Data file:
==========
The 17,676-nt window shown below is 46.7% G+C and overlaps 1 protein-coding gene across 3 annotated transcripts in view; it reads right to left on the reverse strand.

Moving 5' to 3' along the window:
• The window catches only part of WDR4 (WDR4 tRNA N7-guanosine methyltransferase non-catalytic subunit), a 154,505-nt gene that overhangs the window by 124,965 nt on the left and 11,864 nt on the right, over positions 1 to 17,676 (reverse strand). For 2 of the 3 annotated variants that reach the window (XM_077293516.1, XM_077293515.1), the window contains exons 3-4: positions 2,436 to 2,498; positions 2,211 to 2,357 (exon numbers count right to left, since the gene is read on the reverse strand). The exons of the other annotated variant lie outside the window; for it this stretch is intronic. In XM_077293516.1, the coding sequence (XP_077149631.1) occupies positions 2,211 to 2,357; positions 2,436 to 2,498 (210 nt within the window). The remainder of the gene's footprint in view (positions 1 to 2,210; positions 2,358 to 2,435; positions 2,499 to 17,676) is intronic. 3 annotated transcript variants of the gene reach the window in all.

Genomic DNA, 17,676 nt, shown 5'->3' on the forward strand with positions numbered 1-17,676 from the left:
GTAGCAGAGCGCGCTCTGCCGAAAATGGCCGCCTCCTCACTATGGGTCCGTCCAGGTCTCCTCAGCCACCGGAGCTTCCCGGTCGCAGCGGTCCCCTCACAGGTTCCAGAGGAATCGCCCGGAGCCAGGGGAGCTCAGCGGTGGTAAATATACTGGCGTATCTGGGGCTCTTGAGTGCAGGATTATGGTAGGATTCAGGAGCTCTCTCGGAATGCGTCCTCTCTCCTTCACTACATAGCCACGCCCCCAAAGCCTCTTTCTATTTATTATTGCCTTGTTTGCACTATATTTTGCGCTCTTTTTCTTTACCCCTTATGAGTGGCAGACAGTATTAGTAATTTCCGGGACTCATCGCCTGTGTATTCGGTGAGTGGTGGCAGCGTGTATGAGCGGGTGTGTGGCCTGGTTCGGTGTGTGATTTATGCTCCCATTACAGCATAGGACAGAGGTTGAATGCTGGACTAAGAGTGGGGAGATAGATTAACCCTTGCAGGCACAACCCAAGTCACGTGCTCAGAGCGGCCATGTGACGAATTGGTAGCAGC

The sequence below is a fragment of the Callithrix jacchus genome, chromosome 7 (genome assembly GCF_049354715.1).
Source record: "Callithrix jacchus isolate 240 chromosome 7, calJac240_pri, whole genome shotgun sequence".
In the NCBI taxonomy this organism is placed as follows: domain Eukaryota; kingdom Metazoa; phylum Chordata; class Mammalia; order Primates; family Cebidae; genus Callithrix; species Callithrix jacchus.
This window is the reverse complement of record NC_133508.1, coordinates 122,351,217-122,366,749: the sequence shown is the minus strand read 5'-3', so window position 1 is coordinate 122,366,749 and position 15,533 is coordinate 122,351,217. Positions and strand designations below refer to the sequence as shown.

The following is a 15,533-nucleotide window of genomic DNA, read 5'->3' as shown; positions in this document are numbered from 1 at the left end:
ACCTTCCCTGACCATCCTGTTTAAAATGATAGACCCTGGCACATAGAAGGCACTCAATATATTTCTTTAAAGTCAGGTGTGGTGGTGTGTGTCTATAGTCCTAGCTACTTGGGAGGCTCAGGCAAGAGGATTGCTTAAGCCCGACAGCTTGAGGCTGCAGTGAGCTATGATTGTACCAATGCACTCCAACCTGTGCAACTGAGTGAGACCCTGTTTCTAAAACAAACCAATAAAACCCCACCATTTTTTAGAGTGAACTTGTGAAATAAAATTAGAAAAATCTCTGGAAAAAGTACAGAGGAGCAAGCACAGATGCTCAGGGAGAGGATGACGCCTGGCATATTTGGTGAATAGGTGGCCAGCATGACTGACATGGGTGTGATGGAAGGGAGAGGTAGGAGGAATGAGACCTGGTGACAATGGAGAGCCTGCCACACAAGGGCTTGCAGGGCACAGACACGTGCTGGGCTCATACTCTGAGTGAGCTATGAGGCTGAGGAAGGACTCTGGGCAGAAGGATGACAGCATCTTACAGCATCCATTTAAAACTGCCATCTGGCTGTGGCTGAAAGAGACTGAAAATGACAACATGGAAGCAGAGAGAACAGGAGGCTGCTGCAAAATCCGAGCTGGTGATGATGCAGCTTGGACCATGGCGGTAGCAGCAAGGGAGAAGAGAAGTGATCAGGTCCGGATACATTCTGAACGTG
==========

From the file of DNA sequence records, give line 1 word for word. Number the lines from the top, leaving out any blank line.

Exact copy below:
The 17,676-nt window shown below is 46.7% G+C and overlaps 1 protein-coding gene across 3 annotated transcripts in view; it reads right to left on the reverse strand.